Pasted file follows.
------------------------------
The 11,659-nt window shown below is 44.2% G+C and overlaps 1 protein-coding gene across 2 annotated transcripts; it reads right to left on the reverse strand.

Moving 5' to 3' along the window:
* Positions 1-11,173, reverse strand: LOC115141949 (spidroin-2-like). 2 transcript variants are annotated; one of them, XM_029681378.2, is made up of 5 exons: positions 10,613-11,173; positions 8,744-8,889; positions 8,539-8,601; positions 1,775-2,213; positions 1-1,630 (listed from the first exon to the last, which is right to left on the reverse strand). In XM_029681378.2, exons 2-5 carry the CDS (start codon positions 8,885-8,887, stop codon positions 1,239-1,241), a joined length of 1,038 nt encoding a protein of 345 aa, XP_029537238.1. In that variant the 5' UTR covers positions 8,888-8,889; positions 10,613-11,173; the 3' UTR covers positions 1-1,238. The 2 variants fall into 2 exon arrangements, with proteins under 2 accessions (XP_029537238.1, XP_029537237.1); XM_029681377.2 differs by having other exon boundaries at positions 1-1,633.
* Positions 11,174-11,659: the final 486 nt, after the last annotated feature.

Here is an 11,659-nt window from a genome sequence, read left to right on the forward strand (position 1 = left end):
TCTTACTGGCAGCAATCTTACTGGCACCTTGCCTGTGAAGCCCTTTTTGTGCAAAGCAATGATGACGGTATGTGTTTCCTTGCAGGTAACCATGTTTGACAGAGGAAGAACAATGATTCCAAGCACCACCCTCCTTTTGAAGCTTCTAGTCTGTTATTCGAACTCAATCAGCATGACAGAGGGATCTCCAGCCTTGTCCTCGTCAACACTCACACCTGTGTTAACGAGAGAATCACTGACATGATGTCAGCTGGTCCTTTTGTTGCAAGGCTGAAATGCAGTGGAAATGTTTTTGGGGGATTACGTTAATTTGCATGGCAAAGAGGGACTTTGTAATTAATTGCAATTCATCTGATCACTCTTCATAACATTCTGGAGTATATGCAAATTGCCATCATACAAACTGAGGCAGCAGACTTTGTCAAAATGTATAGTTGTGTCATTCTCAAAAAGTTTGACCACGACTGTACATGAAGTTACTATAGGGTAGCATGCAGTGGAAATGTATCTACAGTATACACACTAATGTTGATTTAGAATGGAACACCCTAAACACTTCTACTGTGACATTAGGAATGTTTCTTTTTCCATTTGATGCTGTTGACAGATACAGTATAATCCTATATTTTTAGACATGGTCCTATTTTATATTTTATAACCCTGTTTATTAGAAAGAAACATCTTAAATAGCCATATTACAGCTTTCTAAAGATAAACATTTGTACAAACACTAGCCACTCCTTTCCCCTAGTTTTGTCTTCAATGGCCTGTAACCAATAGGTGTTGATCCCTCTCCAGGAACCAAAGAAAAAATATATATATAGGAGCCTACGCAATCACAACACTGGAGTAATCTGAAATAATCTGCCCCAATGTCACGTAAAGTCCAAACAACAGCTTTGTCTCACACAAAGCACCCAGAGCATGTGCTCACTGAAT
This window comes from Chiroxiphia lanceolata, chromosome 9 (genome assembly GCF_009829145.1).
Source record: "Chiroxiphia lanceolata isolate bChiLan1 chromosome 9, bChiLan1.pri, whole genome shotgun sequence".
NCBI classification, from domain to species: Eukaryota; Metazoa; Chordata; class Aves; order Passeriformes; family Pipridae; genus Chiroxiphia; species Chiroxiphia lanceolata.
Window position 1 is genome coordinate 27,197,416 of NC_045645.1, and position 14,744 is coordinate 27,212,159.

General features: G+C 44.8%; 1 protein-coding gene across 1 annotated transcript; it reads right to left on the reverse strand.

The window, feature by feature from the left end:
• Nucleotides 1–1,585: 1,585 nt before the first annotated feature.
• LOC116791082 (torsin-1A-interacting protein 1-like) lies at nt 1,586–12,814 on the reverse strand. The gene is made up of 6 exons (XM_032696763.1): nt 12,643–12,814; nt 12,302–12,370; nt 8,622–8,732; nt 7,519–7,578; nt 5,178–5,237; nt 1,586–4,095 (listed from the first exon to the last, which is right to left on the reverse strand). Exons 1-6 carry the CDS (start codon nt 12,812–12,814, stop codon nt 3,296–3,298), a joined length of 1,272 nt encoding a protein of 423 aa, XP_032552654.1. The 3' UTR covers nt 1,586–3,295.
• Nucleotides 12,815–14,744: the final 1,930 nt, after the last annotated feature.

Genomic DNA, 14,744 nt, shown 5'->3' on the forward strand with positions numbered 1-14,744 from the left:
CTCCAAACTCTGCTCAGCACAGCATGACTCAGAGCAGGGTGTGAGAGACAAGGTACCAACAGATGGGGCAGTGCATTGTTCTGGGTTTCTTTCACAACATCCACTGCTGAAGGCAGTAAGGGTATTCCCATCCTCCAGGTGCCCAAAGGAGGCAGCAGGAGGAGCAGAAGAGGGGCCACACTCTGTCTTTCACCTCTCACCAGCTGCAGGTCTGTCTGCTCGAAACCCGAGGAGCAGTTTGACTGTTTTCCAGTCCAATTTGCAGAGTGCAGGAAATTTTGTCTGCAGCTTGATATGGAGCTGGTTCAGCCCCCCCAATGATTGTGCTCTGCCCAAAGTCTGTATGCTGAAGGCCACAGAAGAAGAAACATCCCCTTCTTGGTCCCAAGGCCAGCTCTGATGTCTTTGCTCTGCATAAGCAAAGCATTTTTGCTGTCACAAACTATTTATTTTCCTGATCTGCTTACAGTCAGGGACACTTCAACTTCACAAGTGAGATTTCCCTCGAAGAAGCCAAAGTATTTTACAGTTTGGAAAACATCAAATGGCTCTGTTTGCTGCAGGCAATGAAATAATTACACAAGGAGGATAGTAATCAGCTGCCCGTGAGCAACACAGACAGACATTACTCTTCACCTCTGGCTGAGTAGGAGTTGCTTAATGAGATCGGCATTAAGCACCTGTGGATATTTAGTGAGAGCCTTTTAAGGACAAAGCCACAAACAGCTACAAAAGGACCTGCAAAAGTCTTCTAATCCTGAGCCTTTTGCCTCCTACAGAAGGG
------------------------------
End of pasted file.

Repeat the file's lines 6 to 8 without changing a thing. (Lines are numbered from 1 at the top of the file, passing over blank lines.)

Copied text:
TCTTACTGGCAGCAATCTTACTGGCACCTTGCCTGTGAAGCCCTTTTTGTGCAAAGCAATGATGACGGTATGTGTTTCCTTGCAGGTAACCATGTTTGACAGAGGAAGAACAATGATTCCAAGCACCACCCTCCTTTTGAAGCTTCTAGTCTGTTATTCGAACTCAATCAGCATGACAGAGGGATCTCCAGCCTTGTCCTCGTCAACACTCACACCTGTGTTAACGAGAGAATCACTGACATGATGTCAGCTGGTCCTTTTGTTGCAAGGCTGAAATGCAGTGGAAATGTTTTTGGGGGATTACGTTAATTTGCATGGCAAAGAGGGACTTTGTAATTAATTGCAATTCATCTGATCACTCTTCATAACATTCTGGAGTATATGCAAATTGCCATCATACAAACTGAGGCAGCAGACTTTGTCAAAATGTATAGTTGTGTCATTCTCAAAAAGTTTGACCACGACTGTACATGAAGTTACTATAGGGTAGCATGCAGTGGAAATGTATCTACAGTATACACACTAATGTTGATTTAGAATGGAACACCCTAAACACTTCTACTGTGACATTAGGAATGTTTCTTTTTCCATTTGATGCTGTTGACAGATACAGTATAATCCTATATTTTTAGACATGGTCCTATTTTATATTTTATAACCCTGTTTATTAGAAAGAAACATCTTAAATAGCCATATTACAGCTTTCTAAAGATAAACATTTGTACAAACACTAGCCACTCCTTTCCCCTAGTTTTGTCTTCAATGGCCTGTAACCAATAGGTGTTGATCCCTCTCCAGGAACCAAAGAAAAAATATATATATAGGAGCCTACGCAATCACAACACTGGAGTAATCTGAAATAATCTGCCCCAATGTCACGTAAAGTCCAAACAACAGCTTTGTCTCACACAAAGCACCCAGAGCATGTGCTCACTGAAT
This window comes from Chiroxiphia lanceolata, chromosome 9 (genome assembly GCF_009829145.1).
Source record: "Chiroxiphia lanceolata isolate bChiLan1 chromosome 9, bChiLan1.pri, whole genome shotgun sequence".